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Child 68 Field Recording with bugle horn

DigiTrad:
FALSE LADY
FALSE TRUE LOVE
THE LORD OF SCOTLAND
YOUNG HUNTING
YOUNG HUNTING 2
YOUNG REDIN


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GUEST,Kevin W. 07 Jun 18 - 02:52 AM
Jim Carroll 07 Jun 18 - 10:30 AM
Mick Pearce (MCP) 07 Jun 18 - 11:13 AM
Reinhard 07 Jun 18 - 03:55 PM
GUEST 08 Jun 18 - 02:19 AM
GUEST,Kevin W. 08 Jun 18 - 02:22 AM
GUEST 08 Jun 18 - 03:01 AM
GUEST,Reinhard 08 Jun 18 - 03:02 AM
Jim Carroll 08 Jun 18 - 03:16 AM
Brian Peters 08 Jun 18 - 04:51 AM
GUEST 09 Jun 18 - 12:06 PM
Jim Carroll 09 Jun 18 - 12:26 PM
GUEST,Kevin W. 09 Jun 18 - 12:42 PM
Jim Carroll 09 Jun 18 - 01:41 PM
GUEST,Kevin W. 09 Jun 18 - 02:59 PM
Jim Carroll 10 Jun 18 - 11:40 AM
Brian Peters 11 Jun 18 - 10:52 AM
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Subject: Child 68 Field Recording with bugle horn
From: GUEST,Kevin W.
Date: 07 Jun 18 - 02:52 AM

Hello folks,
does anybody know of any (publicly) available field recordings of "Young Hunting" (Child Ballad 68) which mention the sound of a bugle horn in the opening stanza?

The stanza usually runs something like this:

As Lady Margaret was going to her bed
She heard the sound of a musical horn
It made her heart feel glad and sad
To think it was her brother John, John
Coming in from his wild hunt

I like this ballad very much and I would love to hear a field recording of it that has this important stanza.

I know that Marybird McAllister's version from Browns Cove, Virginia which was recorded by George Foss in 1958 is an excellent full version.
Another version that has the stanza is from Adolphus Small (Dol Small) of Nellysford, Virginia, it was recorded by Maud Karpeles and Sidney Robertson Cowell in 1950.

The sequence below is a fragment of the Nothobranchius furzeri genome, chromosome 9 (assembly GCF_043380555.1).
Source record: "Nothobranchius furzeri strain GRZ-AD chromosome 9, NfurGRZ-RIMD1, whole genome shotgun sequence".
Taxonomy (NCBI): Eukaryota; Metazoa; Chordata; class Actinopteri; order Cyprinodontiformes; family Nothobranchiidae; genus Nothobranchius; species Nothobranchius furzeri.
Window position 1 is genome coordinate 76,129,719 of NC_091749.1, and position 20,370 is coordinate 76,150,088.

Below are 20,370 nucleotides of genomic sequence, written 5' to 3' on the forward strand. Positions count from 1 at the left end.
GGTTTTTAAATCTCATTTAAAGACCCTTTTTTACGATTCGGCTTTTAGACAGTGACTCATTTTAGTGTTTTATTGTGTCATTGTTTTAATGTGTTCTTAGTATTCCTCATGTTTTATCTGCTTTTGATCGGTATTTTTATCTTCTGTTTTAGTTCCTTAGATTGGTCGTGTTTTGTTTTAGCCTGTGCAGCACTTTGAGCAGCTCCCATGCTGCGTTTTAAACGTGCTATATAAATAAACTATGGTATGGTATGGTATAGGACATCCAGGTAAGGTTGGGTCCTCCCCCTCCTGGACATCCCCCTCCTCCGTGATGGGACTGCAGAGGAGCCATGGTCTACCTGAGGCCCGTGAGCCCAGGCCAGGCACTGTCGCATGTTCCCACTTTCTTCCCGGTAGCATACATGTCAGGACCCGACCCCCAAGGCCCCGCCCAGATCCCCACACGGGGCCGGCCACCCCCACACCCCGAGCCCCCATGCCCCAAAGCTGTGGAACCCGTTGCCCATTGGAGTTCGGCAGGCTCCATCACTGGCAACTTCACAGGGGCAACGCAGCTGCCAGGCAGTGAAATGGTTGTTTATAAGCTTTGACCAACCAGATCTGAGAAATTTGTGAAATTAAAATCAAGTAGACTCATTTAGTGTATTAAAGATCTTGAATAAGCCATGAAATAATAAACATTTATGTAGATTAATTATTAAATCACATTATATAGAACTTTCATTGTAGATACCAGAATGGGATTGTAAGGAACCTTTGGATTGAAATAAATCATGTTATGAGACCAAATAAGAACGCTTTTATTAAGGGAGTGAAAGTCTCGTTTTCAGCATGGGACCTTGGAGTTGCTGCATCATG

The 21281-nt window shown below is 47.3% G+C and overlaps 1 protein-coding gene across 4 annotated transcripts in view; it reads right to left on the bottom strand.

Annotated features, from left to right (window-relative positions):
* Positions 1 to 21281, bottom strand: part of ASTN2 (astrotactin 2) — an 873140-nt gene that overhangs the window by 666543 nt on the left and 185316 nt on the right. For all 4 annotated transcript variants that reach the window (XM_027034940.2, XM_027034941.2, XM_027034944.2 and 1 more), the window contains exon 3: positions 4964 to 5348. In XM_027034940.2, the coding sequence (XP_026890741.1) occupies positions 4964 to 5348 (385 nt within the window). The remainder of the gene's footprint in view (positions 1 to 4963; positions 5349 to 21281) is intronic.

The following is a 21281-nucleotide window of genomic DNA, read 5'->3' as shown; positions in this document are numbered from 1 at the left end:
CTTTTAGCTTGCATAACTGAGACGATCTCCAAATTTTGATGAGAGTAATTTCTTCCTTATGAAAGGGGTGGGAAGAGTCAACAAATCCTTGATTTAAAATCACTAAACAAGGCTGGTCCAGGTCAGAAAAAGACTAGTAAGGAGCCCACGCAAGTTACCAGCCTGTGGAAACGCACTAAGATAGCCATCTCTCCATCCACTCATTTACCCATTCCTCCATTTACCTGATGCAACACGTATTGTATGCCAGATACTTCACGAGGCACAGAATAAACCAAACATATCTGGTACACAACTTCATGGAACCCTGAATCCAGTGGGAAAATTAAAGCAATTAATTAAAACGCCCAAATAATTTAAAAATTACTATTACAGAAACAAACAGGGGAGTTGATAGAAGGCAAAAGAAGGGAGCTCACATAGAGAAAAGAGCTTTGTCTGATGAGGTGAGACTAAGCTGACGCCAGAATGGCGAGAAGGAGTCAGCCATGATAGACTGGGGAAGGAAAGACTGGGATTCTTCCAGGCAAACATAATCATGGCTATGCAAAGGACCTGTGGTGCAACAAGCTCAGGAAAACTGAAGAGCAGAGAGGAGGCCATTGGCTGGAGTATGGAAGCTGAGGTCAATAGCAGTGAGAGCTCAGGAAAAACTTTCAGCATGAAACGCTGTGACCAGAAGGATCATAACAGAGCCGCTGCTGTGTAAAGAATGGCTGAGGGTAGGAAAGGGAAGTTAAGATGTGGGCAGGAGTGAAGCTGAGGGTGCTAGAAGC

But neither of those recordings seems to be accessible for public listening.

One important version which you can listen to online is this one:
Mrs. Hannah Gatts Rogers - You murdered your love in the Hall (Young Hunting) , recorded by Samuel P. Bayard in 1964.

It's a rather complete version with a very beautifuel tune, but the opening verse is sadly missing here.

Is it even possible (and affordable?) to request a digitized version of MacAllisters version from the institution that owns the original recording?
I'm sorry, I really have no idea where to ask about this, that's why I hope that someone here on mudcat might be able to help me.

Many thanks to Richard Matteson of Bluegrass Messengers , by the way!
Your website is the most wonderful thing I ever saw, a treasure trove of information for Child Ballad enthusiasts, thank you for your hard work!

It was from your website that I found out about Marybird McAllister's version of Young Hunting.

~Kevin from Germany


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Subject: RE: Child 68 Field Recording with bugle horn
From: Jim Carroll
Date: 07 Jun 18 - 10:30 AM

No bugle I'm afraid, but in my opinion this is the finest 'field' version of this ballads I have ever come across, it rates pretty highly as one of the best ballad singing ever.
It can be found on the fairly recently reissued (from cassette) 'Songs of the Irish Travellers'- a fine collection from the field work of Tom Munnelly
The singer made his living chopping and selling logs, hence the background accompaniment by his son
I can't find it on Utube, but anybody wishing to hear it contact me
Jim Carroll


Martin McDonagh (74), Lanabawn, Roscommon, Co Roscommon, 22 May 1974 IFC TM 293
3.   Lady Margaret
Will you bow down, Lord Thomas, he said,
Will you bow down all night?
It's you'll have cheer and company
And candles burning bright, bright,
And candles burning bight.
Oh then, I'll not bow down, Lady Margaret, he said,
Or I'll not bow down at all
Because I have a far better bride than you
Is beyond Lord Bernet's wall.

So she took him by the saddle skirts
For to kiss his lips so sweet
But she held a penknife in her hand
Is that wounded him full deep

Oh, you wounded me, Lady Margaret, he said,
And you wounded me full sore;
Was there ever a lady in this wide world
That I loved ne'er so more?

She called upon her waiting maids
By one, by two, by three,
Will you take this honourable gentleman
And this time it is in by me?
One of them took him by the saddle skirts
And the other by the feet
And they throw him into that yon spring well
That was fifty fathoms deep.

Oh then up comes this little robin bird
And he lay all on this tree,
You go home, go home, lady Margaret, he said